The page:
I texted the Youth Outlook staff whose numbers I had with me. “Watching this story get worse and worse as the day goes one, thinking of my dream team and loving you guys from PA.”

Their responses to me and to each other lightened the day, lifted it, warmed the cold stone in my stomach. Love. Kindness. Support. Honor.

And pride.

Sometimes, our antennae shoot out. Sometimes, the bottom drops out or the tracks end and we drop several emotional stories. Sadly, maddeningly, it isn’t uncommon in queer worlds. It still gives us whiplash. But in the end, we have each other. There is love. Kindness. Support. Honor. And pride.

Grab a hand. We have such work to do in Orlando, in LA, in Chicago, across the country, in this Pride 2016 season, whiplash and all.

strength

 

 

A yahrzeit candle burns in the kitchen and throughout the day, I’ve pondered the intimacy of sharing the experience of someone’s death. Intimacy seems an odd word and yet nothing more suitable comes to mind. This sharing shapes me. It might shape any of us, I think…the piercing loss that dulls over time to add layers to who we are as people, to become, hopefully, a reason to be grateful.

I had a brother once. For that, I am grateful. He took me fishing when I was a kid and he taught me how to bait hooks and tie leaders. For that, I am grateful. He told me one day that my parents would be very proud of me and that they would have loved me, no matter the whole gay thing.  For that, I am grateful. At the end of his life, he asked me to be part of making the decision to bring him to peace, one of the most difficult and the most beautiful things I’ve ever done. For that, I am grateful.

 

An excerpt from Urban Tidepool

 

March, 2002

 

I talked to Chick Monday afternoon of Easter week, right before I left my office for a meeting. We’d spoken more by phone in the last nine months, with him waiting on the transplant unit at Temple University Hospital for a new heart, than we had probably spoken my entire life.  If I still lived on the east coast, it would have been so much easier to spend time with him. The year after our brother Michael died, I had accepted an executive director position in a small agency working with gay youth in the Midwest. I was half a day away and left with phone calls and occasional emails as our primary means of communication.

“They’re still trying to figure out what this infection in my lung is,” he said.

“So what are they doing?” I asked, piling the forms I needed for the upcoming meeting on top of my day planner.

“They’re worried about doing a biopsy. With the one lung, that’s always a big risk. All the blood work is showing that it’s something but they don’t know what.”

He and my sister-in law,Jedda, had fought hard for this transplant option. Since he had lost his other lung, he was considered very high risk for the transplant. Other transplant programs had turned him down. Temple had been his last chance. He was so sick now, he had moved onto the “heart floor” because their home was far enough away that if anything happened with his heart, he would not survive the trip to the hospital. After Michael’s death, he had been repeatedly hospitalized and we had had some close calls, but they’d always managed to stabilize him and send him home again. The message, prior to coming to Temple, seemed to be that they were sending him home to wait it out and be kept comfortable but the message at Temple was that there was still hope of living for years post-surgery.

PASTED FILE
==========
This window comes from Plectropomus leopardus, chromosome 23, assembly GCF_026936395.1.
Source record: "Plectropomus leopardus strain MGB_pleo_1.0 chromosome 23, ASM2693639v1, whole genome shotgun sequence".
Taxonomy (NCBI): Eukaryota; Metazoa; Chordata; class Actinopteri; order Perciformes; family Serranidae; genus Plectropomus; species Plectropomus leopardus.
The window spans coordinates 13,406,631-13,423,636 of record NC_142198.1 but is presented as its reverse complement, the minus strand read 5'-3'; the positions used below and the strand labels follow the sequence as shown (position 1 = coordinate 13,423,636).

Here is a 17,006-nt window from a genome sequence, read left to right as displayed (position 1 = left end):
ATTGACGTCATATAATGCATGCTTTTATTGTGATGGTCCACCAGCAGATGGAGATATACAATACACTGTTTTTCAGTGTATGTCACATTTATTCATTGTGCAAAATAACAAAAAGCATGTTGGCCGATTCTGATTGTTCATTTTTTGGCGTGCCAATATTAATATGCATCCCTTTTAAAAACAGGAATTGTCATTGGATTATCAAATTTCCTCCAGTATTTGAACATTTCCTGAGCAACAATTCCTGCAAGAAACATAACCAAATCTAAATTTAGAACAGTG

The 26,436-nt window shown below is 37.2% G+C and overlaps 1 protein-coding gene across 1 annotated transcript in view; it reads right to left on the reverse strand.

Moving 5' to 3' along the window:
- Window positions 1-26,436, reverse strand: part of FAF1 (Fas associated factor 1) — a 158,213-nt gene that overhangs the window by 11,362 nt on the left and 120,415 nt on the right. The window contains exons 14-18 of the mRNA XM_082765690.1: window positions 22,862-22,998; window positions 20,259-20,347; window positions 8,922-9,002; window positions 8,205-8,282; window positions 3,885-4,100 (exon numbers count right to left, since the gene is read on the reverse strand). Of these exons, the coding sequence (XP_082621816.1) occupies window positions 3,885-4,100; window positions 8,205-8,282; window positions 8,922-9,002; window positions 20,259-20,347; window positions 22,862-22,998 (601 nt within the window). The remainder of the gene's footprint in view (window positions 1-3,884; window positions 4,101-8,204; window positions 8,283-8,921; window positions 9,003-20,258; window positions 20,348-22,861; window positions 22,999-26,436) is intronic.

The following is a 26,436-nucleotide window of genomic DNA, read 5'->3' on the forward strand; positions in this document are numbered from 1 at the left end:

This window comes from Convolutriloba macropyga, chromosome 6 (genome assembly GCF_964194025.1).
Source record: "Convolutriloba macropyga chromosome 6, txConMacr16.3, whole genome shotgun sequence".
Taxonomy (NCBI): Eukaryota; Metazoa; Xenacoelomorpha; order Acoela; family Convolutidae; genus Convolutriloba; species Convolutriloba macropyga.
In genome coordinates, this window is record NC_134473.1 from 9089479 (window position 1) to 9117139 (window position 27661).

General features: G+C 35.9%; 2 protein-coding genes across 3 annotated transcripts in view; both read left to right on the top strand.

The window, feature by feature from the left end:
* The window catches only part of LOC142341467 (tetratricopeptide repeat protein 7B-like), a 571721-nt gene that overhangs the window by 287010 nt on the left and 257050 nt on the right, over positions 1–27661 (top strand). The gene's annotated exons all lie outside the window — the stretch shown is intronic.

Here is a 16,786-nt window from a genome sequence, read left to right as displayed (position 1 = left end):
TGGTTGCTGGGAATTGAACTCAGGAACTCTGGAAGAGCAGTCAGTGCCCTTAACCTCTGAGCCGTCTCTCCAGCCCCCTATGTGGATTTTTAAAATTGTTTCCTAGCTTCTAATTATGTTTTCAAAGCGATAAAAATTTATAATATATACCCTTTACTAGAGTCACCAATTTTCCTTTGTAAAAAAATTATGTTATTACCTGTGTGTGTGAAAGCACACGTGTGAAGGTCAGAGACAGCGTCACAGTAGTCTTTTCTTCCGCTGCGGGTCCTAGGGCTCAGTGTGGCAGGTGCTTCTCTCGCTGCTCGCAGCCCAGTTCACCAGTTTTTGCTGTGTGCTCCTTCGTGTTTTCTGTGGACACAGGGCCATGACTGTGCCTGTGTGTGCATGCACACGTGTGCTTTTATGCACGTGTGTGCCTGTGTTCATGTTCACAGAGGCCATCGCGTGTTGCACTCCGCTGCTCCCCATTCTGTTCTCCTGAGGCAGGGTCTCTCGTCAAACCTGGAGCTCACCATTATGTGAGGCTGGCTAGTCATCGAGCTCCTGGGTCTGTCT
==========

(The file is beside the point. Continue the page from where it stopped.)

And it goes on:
We had spent many evenings during this nine month stretch planning the fishing trip we would take when his surgery was complete. He wanted to charter a boat off the Carolina coast and I wanted to land something as big as myself that took all day to get inside the boat. He had explained the whole process to me: how many weeks he’d remain inpatient after the new heart was put in, how many weeks after being released from the hospital he had to remain within a certain geographic area to the hospital in case his body rejected the heart and he had to be med-evac’ed back, how long before he’d be cleared to go out on a fishing charter. I hoped that within six months to a year, he’d be cleared. The only wildcard was when he’d have the new heart put in. We were nine months into a wait that averaged three hundred sixty four days. The most fun part was teasing him about how those poor doctors were ever going to find a way to transplant something into him that he’d never had in the first place.

“I’ll find out more from the cardiologist tomorrow.”

I checked my time. I needed to leave for my meeting.  “I’m going to Syracuse tomorrow for a few days. I’ll call you tomorrow night when I get in to see what you found out.”

“Sounds good. Drive safe.”

“Yeah, I will. Love you.”

“Love you, too, babe.”

*****

 

I slept in a little the next morning and got started on my drive later than I really wanted. Zach occupied the back seat, asleep with his big head on his giant golden paws for most of the twelve hour trip. We were approaching the second anniversary of losing Beeb, whom I’d had for fifteen years. Zach was still beside himself without her and he went everywhere with me.  It was after ten when I arrived in the Syracuse area. It was too late to call Chick. The man needed his beauty sleep. I unloaded my car into the guest bedroom at my friends’ house and Zach and I went to bed.

The following morning, I called Chick’s hospital room for my update. My nephew “Ours” answered.

“You need to come now,” he said, his speech pressured.

I was suddenly wide awake. “What happened?”

“He crashed Monday night. They don’t know what’s wrong. They induced a coma and they’ve got him on a ventilator. It’s bad. If you’re coming, come now,” he repeated.